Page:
Sandra McCleod of SNMP Research will be performing some performance studies on these different approaches to see which does indeed work better. Andy Bierman pointed out that the instance part of the OID is significant and that we have the problem of operations affecting multiple MIB groups, such that multiple sup/compressed OID anchors are needed in the op, as needed. Andy was rewarded with a shiny new dime because his comment was a perfect segue to the next slide. Andy was observed suspiciously testing the coin with his teeth.
Randy Presuhn pondered the implications of creating new PDU types. But since the VACM table in rfc2575 is sorted based on read, write and notify operations, it was felt a new PDU would fit well in those categories, thereby indicating that VACM probably would not be affected.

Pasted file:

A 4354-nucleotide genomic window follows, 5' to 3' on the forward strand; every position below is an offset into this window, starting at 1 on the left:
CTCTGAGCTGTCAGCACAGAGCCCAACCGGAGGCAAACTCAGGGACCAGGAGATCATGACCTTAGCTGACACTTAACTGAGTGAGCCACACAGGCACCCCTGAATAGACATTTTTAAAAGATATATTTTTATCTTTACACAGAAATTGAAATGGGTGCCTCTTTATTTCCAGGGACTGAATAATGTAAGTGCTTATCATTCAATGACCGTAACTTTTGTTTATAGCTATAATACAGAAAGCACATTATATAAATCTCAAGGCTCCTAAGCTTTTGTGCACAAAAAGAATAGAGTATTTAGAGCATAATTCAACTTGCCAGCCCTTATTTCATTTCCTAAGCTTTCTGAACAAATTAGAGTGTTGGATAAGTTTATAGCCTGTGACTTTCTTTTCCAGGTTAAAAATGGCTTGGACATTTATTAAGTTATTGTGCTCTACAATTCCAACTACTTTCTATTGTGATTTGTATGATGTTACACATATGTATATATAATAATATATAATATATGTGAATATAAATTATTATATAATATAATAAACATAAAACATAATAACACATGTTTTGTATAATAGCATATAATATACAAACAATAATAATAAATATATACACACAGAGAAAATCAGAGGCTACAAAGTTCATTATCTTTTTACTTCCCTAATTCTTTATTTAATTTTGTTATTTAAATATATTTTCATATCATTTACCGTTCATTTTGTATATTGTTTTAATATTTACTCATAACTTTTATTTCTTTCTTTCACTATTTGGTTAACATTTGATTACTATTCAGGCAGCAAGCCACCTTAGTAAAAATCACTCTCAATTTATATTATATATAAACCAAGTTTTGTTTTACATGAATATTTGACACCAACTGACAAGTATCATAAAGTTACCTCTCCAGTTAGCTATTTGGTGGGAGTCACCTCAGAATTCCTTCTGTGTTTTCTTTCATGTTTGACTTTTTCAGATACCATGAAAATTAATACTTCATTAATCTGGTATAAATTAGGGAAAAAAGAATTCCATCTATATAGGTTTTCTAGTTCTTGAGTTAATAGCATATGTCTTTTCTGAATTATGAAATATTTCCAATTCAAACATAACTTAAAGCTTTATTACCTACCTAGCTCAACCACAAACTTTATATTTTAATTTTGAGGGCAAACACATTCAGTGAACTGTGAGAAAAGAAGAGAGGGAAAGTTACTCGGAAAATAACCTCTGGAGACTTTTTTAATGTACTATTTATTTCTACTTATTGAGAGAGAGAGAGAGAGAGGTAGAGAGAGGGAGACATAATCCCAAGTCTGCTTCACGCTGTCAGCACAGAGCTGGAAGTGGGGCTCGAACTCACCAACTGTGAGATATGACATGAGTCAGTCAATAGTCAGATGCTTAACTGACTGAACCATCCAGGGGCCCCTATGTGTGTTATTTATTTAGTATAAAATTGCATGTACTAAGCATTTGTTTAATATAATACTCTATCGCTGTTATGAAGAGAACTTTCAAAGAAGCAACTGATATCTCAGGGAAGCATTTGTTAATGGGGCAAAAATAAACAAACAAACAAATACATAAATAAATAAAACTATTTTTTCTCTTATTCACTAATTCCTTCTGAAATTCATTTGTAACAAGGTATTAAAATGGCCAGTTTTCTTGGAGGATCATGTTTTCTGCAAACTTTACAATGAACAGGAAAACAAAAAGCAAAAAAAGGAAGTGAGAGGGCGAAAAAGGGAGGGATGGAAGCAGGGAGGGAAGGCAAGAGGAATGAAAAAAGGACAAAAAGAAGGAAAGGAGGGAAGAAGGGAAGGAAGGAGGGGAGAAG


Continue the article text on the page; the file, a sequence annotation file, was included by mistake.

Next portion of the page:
Another attendee made a plea to adhere to simple solutions and to try to combine solutions such as bulk transfer and OID sup/compression where possible.
Jeff Case stated a requirement for subtree deletion was questionable. Seems like a MIB thing, not a protocol thing. Must maintain statelessness and not become jailed during Packet Loss. Jeff Case acted out the "go to jail" phenomenon where connection oriented data transfers may be severely interrupted in lossy networks and have to start over.
A suggestion was raised that connection mgmt is a viable solution in cases for bulk retrieval when the net is working well. A dissenting opinion suggested that what works when the net is good must also work when the net is bad. This opinion was seconded by another who enjoined with yet another call for simplicity.
David Perkins then presented his proposal for a getCols capability (see associated slides).